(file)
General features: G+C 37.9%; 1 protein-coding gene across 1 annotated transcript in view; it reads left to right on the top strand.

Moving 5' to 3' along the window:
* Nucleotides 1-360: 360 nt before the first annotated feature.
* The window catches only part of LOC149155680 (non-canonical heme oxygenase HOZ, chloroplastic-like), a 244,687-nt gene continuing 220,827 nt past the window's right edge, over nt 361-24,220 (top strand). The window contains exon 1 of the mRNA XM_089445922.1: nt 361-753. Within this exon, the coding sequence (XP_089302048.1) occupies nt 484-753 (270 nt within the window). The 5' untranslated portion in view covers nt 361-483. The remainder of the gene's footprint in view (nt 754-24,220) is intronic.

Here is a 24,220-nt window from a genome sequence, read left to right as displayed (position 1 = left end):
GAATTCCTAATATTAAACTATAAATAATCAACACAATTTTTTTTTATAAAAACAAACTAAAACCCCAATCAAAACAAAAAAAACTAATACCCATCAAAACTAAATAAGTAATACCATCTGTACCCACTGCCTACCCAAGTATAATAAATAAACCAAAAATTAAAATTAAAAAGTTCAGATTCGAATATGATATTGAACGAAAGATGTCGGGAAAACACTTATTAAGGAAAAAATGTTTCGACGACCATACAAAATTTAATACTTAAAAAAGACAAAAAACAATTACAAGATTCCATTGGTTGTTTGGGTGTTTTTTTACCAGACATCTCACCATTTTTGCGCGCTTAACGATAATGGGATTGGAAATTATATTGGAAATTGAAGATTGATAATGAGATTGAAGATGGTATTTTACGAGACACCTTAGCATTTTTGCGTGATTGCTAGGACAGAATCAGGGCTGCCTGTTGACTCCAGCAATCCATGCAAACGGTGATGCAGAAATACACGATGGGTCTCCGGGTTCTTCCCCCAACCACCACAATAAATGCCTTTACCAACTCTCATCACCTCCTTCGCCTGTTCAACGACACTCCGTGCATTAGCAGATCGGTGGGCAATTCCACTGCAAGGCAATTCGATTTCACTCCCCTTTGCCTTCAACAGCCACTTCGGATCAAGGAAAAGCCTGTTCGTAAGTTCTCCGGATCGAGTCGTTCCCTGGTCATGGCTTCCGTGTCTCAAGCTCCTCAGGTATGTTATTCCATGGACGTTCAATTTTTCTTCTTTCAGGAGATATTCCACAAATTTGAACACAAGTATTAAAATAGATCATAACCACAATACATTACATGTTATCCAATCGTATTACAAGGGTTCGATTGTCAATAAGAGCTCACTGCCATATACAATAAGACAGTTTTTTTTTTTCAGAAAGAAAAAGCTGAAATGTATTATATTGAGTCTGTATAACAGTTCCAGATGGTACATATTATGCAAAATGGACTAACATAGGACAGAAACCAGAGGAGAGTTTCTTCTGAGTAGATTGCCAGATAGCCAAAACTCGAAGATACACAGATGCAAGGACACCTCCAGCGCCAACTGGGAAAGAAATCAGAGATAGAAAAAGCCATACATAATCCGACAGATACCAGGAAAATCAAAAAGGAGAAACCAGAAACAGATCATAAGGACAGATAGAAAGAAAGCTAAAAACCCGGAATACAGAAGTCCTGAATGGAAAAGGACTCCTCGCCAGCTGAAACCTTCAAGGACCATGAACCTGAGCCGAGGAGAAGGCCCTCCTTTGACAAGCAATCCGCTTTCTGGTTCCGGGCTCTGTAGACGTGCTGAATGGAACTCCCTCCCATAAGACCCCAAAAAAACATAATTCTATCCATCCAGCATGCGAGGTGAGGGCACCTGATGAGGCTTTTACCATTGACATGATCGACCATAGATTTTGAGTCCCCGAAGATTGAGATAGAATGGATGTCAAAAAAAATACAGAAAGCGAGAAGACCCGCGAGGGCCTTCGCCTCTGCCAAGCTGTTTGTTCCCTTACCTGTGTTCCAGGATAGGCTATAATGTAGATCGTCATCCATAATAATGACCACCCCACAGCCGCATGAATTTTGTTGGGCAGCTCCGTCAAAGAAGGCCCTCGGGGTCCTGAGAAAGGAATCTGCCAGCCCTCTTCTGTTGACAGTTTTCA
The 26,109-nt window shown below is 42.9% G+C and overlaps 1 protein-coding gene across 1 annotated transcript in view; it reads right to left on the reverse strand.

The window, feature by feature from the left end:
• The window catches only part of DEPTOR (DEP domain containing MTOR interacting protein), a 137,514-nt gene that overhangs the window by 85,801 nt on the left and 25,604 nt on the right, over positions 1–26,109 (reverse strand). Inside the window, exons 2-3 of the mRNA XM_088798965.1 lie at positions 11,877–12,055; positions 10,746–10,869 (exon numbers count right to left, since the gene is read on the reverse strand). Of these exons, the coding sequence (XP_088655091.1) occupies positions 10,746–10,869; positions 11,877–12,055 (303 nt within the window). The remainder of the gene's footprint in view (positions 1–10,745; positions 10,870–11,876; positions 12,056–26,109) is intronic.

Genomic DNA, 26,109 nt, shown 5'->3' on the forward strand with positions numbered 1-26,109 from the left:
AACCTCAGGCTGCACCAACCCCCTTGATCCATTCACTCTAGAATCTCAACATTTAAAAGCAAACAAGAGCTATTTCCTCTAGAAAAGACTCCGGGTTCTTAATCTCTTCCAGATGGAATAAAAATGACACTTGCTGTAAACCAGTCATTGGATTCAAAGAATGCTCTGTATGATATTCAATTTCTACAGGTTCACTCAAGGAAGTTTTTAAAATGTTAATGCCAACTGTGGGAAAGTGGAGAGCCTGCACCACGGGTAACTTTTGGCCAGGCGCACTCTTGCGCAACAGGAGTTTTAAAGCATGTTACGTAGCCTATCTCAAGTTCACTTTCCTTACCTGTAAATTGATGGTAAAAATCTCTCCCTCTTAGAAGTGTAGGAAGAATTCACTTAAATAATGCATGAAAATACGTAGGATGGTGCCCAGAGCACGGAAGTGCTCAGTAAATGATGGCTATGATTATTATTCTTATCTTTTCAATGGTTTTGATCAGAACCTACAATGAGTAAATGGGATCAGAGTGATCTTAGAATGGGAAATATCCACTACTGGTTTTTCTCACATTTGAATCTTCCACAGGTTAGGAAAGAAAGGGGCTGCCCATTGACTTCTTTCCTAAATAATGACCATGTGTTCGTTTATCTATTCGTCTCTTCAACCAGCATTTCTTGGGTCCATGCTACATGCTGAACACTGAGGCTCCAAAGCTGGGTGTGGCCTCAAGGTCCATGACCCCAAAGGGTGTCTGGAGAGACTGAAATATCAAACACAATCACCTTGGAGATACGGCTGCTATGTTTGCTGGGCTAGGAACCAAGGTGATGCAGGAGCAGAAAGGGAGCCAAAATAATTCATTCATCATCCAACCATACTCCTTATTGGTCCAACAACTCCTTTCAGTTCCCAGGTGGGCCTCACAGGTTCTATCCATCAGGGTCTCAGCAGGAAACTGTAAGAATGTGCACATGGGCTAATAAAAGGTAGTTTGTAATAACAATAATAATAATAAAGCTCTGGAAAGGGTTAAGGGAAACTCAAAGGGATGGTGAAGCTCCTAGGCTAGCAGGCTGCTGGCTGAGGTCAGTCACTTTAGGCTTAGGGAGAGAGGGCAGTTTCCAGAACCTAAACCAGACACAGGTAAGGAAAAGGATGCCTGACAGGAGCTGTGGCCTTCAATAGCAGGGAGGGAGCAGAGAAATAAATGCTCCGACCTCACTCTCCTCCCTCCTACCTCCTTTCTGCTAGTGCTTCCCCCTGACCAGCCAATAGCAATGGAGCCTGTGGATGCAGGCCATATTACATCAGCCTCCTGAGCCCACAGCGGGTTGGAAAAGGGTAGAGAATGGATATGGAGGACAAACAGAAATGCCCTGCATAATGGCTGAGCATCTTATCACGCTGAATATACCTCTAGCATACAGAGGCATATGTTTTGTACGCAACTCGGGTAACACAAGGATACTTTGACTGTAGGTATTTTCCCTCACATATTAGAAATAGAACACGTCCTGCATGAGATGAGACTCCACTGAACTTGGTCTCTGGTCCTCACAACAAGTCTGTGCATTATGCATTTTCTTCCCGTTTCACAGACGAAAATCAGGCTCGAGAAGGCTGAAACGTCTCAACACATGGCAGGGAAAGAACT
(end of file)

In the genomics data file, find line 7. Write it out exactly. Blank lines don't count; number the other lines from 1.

The 26,109-nt window shown below is 42.9% G+C and overlaps 1 protein-coding gene across 1 annotated transcript in view; it reads right to left on the reverse strand.